Behavioral and Mental Health
Want to learn more about this at Kettering Health?Learn More
Share the Care
Choose an option below to share this page
Social distancing is one of the most effective ways to slow the spread of the coronavirus. Staying apart has saved lives.
But now, six months into these measures, we are still working our way through reopening and an eventual return to normal. As a result, many of us are experiencing “quarantine fatigue”—a state also known as “caution fatigue.”
“Anytime we’re in an advanced state of awareness for a prolonged period of time, our bodies slip into a ‘fight or flight’ response,” explains Glenn Armstrong, nurse practitioner and lead advanced practice provider with Kettering Physician Network Behavioral Health. “Humans are social beings by nature, and when we take that away, it creates a drain on the human condition. And with that comes a cluster of symptoms.”
These symptoms can include
- Increased irritability
- Low mood
- Trouble sleeping or oversleeping
- Overeating or undereating
- Feeling run-down
- Lack of motivation
Glenn stresses, however, that while these symptoms can closely mimic a mental health disorder, “the fact is that it’s not a disorder—it’s a normal response to an abnormal situation.”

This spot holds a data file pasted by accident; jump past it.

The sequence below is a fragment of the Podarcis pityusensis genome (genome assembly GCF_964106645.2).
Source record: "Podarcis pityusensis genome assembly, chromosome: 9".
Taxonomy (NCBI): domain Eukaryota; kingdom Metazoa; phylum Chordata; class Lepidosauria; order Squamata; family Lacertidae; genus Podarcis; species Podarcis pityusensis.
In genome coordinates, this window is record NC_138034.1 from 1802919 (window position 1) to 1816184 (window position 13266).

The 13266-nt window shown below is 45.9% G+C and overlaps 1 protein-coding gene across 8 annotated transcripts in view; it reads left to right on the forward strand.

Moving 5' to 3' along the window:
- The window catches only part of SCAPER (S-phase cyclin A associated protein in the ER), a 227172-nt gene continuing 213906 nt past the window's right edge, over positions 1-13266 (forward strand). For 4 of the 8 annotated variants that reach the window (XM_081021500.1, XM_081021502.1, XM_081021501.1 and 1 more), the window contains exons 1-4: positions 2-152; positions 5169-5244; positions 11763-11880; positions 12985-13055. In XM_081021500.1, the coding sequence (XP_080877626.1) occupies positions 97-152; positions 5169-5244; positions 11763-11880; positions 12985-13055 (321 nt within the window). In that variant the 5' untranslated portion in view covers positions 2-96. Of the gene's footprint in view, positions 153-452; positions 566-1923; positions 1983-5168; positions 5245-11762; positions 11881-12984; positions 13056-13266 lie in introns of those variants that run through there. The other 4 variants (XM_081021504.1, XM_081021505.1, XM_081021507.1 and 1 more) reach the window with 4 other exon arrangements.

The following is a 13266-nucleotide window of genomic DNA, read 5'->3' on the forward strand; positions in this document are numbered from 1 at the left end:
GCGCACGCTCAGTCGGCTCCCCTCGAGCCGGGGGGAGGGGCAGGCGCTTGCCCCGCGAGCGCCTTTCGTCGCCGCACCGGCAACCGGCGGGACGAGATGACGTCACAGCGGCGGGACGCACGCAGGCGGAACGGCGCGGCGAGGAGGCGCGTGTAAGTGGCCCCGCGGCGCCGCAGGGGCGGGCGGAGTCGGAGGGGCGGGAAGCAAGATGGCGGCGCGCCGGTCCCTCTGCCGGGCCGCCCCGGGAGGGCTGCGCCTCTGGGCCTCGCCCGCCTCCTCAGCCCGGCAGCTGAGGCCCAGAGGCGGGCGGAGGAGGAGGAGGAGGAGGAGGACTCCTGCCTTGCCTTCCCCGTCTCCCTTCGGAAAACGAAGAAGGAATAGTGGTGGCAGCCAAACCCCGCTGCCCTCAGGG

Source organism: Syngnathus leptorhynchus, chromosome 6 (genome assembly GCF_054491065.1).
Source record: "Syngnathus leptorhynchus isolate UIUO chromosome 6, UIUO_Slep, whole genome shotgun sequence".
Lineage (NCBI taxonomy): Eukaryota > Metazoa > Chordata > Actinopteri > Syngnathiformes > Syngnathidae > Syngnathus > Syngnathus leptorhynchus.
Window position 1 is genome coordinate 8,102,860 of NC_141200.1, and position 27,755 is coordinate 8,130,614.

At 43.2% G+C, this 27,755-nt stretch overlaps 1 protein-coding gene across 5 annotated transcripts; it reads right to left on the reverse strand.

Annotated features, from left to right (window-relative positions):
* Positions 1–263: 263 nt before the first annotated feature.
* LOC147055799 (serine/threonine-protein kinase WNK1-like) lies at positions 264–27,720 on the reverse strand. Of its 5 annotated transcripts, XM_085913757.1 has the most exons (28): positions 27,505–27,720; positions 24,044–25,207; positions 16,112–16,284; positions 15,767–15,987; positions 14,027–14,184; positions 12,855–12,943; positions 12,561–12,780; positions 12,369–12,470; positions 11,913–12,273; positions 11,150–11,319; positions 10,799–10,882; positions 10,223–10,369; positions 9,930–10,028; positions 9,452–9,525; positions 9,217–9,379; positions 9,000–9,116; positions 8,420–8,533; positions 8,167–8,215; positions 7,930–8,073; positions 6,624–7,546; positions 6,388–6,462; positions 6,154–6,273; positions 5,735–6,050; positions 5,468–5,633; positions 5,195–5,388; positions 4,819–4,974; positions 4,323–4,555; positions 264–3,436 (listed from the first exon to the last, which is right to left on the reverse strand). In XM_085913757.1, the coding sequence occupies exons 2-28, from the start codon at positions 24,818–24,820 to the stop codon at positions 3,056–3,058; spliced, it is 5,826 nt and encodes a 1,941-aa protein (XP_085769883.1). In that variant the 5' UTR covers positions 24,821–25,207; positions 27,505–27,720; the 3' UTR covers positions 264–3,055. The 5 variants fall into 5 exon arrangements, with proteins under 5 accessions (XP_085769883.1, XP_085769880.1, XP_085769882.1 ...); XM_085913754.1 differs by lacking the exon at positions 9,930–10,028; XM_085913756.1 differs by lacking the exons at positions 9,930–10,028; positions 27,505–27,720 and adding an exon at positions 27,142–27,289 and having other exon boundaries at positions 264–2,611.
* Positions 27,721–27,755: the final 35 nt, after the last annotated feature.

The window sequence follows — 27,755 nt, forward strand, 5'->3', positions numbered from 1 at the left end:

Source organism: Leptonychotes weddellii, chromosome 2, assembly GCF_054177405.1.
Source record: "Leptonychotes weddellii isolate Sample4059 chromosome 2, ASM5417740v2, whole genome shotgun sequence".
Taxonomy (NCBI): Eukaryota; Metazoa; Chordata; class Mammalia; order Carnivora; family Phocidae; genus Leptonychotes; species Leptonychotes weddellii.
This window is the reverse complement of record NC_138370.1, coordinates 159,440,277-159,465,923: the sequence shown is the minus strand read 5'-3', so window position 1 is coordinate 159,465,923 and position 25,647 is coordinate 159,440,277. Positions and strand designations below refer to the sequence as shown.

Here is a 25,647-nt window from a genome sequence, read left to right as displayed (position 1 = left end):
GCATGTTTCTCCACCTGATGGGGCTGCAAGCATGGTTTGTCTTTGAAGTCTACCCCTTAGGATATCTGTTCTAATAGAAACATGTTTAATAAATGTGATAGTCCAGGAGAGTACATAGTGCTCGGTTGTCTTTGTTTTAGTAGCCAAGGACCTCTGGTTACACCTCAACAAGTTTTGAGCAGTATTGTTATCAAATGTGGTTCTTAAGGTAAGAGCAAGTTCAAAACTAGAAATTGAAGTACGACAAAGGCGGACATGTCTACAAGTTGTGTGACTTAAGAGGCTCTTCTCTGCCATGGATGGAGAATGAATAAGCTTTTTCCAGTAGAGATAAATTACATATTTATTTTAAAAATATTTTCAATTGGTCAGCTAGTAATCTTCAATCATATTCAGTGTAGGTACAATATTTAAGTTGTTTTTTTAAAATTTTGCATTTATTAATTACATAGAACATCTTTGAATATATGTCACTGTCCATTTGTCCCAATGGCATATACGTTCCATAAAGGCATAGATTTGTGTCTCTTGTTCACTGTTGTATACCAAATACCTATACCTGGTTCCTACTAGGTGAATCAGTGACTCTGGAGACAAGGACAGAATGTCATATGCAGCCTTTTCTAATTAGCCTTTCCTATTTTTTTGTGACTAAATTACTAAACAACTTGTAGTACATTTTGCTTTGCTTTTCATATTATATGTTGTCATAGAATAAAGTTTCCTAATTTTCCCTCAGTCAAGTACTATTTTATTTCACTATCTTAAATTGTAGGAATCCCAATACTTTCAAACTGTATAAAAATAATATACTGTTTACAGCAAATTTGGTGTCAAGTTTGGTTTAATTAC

To get through it, Glenn offers this advice:
Change your thinking. You are helping to slow the spread of the virus by social distancing. You are making a difference. Try to focus on the good you’re doing. “Folks who voluntarily quarantine, versus those who feel it’s a mandate or are forced into it, generally respond better because it comes from an altruistic part of us,” Glenn says.
Keep a routine. Make your days as scheduled and as similar as possible to life before quarantine, Glenn advises. “Even if you don’t have to go in to work, still maintain a set bedtime, a set waking time, scheduled mealtimes.”
Reach out. If you can’t be with loved ones, stay in touch with calls, video chats or social media. ”Technology is a great and wonderful thing,” Glenn says. “It’s not the same as being in someone’s presence, but we’re doing ourselves a disservice [if we don’t] reach out because it’s not the same.”
Practice self-care. Wash hands often, eat a balanced diet, get adequate sleep and stay hydrated. Also stay active—exercise lowers stress and lifts your mood. “Get out into the sunshine when you can,” Glenn advises.